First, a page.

The reality is that about ten times as many people are arrested for criminal offences whilst mentally distressed as those detained under s136.  In the majority of those cases, their mental health disorders are not so serious as to make any difference to the criminal justice process that should subsequently follow an allegation of crime against that individual.  The outcome may or may not be different in light of any assessment or input that is undertaken by mental health services.  And again, think about parity of esteem:  the police service detain plenty of people for offences who have asthma or diabetes, cancer or heart problems – why should a person living with a mental health problem not be detained in police custody if an allegation of crime has been made against and they were lawfully arrested?  Unless their medical condition is so serious as to render this dangerous and assuming their rights and appropriate safeguards are put in place, it could be very necessary step to achieving justice for victims.  It is a complex balancing act that comes with the territory.

If this is not what was meant by “police cells are not an appropriate place for the mentally ill” (whoever they are), then we need to raise the sophistication of our public debate.

SIMPLISTIC SOLUTIONS

But this goes further —– if we are now having debate on the issues of policing and mental health, either because we want to see better integration of services, improved access to NHS services or less police time / money spent, then we need to see responses to the issues highlighted which also don’t over simplify.  It probably comes as no shock to anyone who regularly reads this blog, that I will immediately hone in on “Street Triage”.  It is a solution-version of the over-simplification in this arena:  officers dealing too frequently or too ineffectively with mental health related demand, so let’s give them a psychiatric nurse to improve things.  No doubt it does improve things – 40% reduction in s136 usage; improved access to MHA assessment pathways, etc..  Who wouldn’t welcome this?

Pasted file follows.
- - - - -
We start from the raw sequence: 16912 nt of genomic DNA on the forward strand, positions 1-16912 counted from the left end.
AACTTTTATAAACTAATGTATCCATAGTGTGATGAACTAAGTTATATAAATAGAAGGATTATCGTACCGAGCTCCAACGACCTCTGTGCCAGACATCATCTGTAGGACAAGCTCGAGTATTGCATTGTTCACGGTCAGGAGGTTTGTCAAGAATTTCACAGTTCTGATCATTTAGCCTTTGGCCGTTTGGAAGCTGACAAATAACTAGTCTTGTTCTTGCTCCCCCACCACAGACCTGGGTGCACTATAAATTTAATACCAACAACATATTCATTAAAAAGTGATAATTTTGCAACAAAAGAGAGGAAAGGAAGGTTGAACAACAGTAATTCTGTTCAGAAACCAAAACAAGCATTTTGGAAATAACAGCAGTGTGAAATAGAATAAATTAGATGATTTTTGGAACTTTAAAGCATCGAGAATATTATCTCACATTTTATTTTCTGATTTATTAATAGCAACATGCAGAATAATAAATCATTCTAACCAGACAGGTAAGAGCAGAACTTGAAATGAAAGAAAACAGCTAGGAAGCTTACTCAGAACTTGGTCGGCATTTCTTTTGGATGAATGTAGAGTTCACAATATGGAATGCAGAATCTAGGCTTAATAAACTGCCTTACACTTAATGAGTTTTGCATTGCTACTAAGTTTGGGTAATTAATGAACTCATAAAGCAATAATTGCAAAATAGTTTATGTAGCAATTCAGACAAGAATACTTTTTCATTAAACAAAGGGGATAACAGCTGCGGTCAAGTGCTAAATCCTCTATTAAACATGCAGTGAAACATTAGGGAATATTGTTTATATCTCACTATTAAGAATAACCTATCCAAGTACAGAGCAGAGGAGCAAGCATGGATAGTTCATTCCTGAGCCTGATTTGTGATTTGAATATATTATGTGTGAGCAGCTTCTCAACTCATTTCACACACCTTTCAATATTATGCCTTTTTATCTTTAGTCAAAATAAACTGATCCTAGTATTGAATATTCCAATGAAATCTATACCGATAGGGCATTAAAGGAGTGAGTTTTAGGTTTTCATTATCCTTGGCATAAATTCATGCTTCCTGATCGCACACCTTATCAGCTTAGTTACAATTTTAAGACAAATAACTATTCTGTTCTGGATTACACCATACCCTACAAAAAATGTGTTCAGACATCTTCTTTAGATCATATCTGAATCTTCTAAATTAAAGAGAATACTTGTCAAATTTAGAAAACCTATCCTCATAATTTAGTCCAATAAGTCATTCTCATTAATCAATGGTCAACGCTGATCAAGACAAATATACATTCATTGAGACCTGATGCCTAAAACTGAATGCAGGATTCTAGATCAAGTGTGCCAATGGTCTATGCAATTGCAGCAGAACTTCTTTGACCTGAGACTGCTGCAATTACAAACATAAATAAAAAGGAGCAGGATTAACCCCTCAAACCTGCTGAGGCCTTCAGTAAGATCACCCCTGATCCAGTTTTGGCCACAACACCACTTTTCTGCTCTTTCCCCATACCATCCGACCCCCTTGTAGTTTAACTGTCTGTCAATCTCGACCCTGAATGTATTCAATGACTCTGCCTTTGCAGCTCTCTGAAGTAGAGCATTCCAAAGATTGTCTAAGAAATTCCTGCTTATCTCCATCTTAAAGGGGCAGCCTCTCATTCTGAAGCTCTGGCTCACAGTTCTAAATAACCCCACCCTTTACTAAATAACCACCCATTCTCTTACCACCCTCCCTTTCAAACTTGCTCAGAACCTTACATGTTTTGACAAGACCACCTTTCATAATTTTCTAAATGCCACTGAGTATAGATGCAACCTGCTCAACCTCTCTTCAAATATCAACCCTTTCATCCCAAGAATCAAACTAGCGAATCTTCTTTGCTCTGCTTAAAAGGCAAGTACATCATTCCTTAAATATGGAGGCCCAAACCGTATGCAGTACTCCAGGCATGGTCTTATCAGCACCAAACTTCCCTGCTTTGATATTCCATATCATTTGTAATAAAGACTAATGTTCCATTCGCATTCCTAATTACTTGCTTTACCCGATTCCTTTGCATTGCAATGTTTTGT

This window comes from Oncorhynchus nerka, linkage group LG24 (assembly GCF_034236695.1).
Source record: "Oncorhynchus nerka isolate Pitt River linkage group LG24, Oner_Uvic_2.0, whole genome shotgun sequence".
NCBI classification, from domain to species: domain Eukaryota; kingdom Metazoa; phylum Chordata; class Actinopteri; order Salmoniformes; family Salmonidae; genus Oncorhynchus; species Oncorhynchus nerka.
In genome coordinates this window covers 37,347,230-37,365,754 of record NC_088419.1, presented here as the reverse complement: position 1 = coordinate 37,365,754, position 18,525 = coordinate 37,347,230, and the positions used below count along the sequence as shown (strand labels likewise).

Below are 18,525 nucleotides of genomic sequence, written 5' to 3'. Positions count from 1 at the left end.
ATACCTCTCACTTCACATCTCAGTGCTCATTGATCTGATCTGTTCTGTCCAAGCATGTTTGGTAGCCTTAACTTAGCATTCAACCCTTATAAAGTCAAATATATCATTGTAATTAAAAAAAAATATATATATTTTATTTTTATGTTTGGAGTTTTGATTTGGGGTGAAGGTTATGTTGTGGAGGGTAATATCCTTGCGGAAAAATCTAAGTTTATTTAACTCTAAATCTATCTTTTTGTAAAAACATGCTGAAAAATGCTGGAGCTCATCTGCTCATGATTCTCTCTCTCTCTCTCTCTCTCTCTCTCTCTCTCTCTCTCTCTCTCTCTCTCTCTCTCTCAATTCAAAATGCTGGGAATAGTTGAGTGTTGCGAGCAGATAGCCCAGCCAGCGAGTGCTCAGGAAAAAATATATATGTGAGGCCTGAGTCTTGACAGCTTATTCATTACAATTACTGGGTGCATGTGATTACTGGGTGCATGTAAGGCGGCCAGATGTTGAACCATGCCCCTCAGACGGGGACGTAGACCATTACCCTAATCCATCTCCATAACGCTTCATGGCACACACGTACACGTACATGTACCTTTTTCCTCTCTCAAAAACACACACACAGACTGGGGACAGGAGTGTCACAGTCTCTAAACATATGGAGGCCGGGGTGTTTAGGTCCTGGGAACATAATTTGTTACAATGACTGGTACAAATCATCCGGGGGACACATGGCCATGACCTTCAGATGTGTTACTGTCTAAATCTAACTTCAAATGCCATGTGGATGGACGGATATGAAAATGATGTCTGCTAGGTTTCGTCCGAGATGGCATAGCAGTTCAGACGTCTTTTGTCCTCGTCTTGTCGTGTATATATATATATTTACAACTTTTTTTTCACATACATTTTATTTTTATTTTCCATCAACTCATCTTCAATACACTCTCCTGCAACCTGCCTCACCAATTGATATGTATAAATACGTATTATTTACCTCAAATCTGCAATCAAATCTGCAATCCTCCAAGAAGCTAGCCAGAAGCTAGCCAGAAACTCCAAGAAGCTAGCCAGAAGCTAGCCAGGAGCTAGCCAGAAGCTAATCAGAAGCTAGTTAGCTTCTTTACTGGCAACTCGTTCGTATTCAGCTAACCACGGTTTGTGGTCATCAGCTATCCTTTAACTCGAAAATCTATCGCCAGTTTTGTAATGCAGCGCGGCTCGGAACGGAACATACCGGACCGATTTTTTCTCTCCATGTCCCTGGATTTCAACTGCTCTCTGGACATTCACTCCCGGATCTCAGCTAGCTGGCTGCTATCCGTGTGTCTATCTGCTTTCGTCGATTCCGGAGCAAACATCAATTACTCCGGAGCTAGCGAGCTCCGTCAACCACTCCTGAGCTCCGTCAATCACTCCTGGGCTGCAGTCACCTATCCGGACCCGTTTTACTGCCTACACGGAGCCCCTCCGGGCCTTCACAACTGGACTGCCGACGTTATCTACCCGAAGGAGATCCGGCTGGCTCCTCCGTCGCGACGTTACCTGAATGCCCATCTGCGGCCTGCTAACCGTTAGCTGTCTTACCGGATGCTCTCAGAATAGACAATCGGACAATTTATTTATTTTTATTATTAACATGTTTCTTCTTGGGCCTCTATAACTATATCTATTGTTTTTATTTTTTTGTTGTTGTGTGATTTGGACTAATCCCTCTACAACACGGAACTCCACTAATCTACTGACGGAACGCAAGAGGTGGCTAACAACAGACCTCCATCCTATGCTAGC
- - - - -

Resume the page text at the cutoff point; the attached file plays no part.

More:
Most of the section 136 processes that I have ever seen – and I get emails from various forces asking me to check over new policies and proposed revisions to current policies – massively over-simplify the complexity of the issues that people detained under this section of the Act actually have.  We still see NHS organisations calling for “violent and / or intoxicated people to the cells” in a place of safety process.  We see this even though officers have been prosecuted amidst suggestions of neglect that this approach placed people at risk.  We’ve seen HM Coroners criticising the failures to see through a fog of aggression and intoxication to recognise a legitimate medical emergency and we’ve seen clinicians agreeing that the police are right to think of some aggressive, intoxicated presentations as representing medical emergencies.  You need only look at the recent Royal College of Psychiatrists publication on the “Prevention and Management of Violence” to see this.  But because putting drunk, violent people in cells is intuitive to some, including to some psychiatrists and senior NHS managers, it represents an orthodoxy even though it could be clinically outrageous to do so for that vulnerable person at that time.  So how do we know what’s what?  Well we certainly don’t do it by over-simplifying the process.